Survival Skills for Small Infosec VendorsApril 11, 2014
Information Security is a strange field. There are probably few professions with such a wide range of social skills and preferences as the information security profession. Personally, I think this is what’s fun. It’s pretty cool that an MC can take a shot of vodka before introducing a speaker at a conference. Unfortunately, the perceived anything goes nature of this field, leads some of us to take it too far.
If you do business in this industry, here are a few principles that you may want to adhere to:
- Always project an image of success. No one wants to do business with failure. If folks like you enough, a sob story might get you some overflow work, but ultimately–it’s a losing strategy. Hold on to your self-respect and carry yourself the way you want the world to perceive you.
- Treat everyone with respect. There are some extremely intelligent people in this field. Extremely intelligent people reading this, look around! You’re surrounded by other extremely intelligent people. Intelligence is not a right to disrespect others. People have memories. The person you disrespect today, because you’re a hacker rock star, may be the person who chooses not to refer work to your new venture.
- Stay open to other ideas. None of us are going to solve security single-handedly. Period. Get used to the idea that others will have ideas and work on them. Sometimes their ideas will overlap with your area. Great! Don’t feel threatened. Continue to innovate, let them innovate, and see which ideas shake out. It’s best for everyone.
- If you want something, ask. Unfortunately, business isn’t like a conference call for papers. Opportunities happen not because of a democratic process or merit. They happen because of hustle. If you want to get involved with something, ask. Do so politely and in private. If it’s not appropriate, you’ll receive a respectful and dignified response in return. If it is, you’ll be amazed at the doors that open up to you, all because you asked for an opportunity.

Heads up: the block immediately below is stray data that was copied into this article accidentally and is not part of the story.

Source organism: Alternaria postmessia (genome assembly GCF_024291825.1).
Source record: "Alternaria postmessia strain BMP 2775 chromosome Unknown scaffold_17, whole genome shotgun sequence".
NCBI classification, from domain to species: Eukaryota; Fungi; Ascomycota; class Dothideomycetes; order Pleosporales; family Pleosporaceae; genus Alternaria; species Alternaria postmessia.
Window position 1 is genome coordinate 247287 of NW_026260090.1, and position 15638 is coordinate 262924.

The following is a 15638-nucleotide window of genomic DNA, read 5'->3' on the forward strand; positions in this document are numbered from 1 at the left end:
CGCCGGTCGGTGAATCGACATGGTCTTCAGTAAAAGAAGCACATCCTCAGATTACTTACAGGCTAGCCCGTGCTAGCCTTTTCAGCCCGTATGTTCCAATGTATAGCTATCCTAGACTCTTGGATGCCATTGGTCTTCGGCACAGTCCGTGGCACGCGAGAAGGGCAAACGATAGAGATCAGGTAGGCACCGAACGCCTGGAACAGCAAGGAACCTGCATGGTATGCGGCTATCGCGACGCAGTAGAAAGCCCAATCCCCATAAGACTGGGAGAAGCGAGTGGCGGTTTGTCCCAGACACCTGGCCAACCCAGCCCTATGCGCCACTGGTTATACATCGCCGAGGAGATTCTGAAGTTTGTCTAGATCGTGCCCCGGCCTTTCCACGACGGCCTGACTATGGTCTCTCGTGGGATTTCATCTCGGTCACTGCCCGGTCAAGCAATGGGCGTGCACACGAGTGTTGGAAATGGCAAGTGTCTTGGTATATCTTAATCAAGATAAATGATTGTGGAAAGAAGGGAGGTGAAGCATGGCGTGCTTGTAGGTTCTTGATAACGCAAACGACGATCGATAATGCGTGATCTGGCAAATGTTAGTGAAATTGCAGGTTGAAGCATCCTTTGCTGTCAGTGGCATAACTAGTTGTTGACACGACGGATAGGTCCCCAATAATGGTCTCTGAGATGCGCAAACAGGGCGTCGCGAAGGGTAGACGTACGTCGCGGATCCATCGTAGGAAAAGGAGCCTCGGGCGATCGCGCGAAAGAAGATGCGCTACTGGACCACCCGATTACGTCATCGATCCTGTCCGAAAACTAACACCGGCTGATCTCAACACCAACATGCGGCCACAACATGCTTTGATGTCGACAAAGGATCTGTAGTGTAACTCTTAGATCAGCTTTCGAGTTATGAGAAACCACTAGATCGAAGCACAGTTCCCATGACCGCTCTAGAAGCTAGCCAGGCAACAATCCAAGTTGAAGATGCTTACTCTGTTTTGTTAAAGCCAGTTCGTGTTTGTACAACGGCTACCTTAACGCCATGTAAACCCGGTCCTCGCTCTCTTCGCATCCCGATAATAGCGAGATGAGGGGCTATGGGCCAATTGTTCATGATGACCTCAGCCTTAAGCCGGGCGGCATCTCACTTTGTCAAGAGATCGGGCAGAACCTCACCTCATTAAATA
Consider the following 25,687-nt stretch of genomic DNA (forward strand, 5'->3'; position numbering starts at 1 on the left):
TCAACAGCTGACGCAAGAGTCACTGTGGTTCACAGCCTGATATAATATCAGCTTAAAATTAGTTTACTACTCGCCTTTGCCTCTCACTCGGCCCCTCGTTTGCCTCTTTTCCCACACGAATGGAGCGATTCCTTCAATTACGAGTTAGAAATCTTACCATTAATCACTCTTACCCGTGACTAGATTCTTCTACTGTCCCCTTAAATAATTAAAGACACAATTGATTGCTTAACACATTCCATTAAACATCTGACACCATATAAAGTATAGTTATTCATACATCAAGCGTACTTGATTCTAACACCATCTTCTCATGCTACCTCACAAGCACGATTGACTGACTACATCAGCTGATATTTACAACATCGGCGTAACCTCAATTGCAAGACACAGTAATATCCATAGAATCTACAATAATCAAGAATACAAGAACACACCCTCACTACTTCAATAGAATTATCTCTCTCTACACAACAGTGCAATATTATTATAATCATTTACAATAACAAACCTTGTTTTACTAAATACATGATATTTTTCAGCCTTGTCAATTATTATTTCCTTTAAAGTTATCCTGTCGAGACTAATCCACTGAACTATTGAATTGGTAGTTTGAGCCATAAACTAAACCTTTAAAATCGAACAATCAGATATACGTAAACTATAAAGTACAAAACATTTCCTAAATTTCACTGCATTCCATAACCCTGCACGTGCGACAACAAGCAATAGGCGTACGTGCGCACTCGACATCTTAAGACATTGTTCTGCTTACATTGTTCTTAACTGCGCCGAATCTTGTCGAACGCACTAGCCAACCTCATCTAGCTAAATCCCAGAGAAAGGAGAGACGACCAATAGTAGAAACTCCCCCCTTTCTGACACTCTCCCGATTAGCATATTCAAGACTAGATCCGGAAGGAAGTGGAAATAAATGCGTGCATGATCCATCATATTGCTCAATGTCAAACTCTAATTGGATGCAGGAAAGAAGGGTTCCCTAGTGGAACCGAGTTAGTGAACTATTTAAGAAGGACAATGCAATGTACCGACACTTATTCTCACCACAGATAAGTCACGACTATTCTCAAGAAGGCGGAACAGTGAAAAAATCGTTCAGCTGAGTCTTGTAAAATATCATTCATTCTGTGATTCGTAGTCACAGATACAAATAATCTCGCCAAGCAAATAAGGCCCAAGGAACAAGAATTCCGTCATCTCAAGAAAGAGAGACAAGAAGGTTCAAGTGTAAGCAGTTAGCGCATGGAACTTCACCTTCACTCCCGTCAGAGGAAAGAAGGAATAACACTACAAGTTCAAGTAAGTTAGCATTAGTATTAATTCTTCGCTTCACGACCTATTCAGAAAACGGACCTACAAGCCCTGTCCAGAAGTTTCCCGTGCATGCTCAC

- Keep your promises. If you commit to do something for someone, even if it means sending an email. Do it. If you find this is hard, learn to say no. You won’t damage relationships by saying no. You will damage relationships by failing to live up to things you promised.
- Deal with rejection, privately. Didn’t get accepted to the conference of a lifetime? Were you slighted on twitter? Did someone blatantly and for no good reason trash your work on Twitter? Oh well. Rejection happens. It happens to everyone. If you take things personally, process it privately, and move on. Turning every perceived slight into an online slug fest will only further damage your self-esteem and cause others to lose respect for you.
- Never insult your audience. This is an important public speaking tip. Some folks react to certain questions with disdain. Don’t. If someone asks a question, it means they don’t know the answer and probably others don’t either. Never treat your audience or professional community with disdain. Again, you’re surrounded by extremely intelligent people.
- Never insult your peers. If we’re on stage together–don’t tell the audience “I did _______. There’s probably only one or two other people here who could do _________”. Some of us may disagree with your assessment of our skills and capability or the novelty of what you’re touting. These kinds of public statements rarely have positive ramifications.
- Set a good example. Decide what your principles are. Decide how it is you want others to treat you. Treat others this way. It’s not always easy and we all falter. But, try to do your best. That’s all anyone can ask of you.